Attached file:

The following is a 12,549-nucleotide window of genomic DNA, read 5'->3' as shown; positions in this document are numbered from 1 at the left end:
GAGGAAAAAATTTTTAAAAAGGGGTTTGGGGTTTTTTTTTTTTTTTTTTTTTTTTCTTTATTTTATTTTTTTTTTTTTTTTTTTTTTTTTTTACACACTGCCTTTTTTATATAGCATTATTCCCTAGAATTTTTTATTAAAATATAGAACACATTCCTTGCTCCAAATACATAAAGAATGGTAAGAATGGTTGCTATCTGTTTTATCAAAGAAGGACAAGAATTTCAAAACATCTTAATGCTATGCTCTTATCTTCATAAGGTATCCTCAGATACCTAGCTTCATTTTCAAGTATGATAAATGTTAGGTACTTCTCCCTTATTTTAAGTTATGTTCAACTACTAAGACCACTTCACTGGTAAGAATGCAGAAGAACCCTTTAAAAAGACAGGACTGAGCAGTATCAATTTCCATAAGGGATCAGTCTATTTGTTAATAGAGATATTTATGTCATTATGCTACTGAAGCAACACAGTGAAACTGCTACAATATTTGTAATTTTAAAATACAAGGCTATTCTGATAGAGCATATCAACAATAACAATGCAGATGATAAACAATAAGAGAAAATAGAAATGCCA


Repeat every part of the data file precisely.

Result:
The following is a 12,549-nucleotide window of genomic DNA, read 5'->3' as shown; positions in this document are numbered from 1 at the left end:
GAGGAAAAAATTTTTAAAAAGGGGTTTGGGGTTTTTTTTTTTTTTTTTTTTTTTTCTTTATTTTATTTTTTTTTTTTTTTTTTTTTTTTTTTACACACTGCCTTTTTTATATAGCATTATTCCCTAGAATTTTTTATTAAAATATAGAACACATTCCTTGCTCCAAATACATAAAGAATGGTAAGAATGGTTGCTATCTGTTTTATCAAAGAAGGACAAGAATTTCAAAACATCTTAATGCTATGCTCTTATCTTCATAAGGTATCCTCAGATACCTAGCTTCATTTTCAAGTATGATAAATGTTAGGTACTTCTCCCTTATTTTAAGTTATGTTCAACTACTAAGACCACTTCACTGGTAAGAATGCAGAAGAACCCTTTAAAAAGACAGGACTGAGCAGTATCAATTTCCATAAGGGATCAGTCTATTTGTTAATAGAGATATTTATGTCATTATGCTACTGAAGCAACACAGTGAAACTGCTACAATATTTGTAATTTTAAAATACAAGGCTATTCTGATAGAGCATATCAACAATAACAATGCAGATGATAAACAATAAGAGAAAATAGAAATGCCA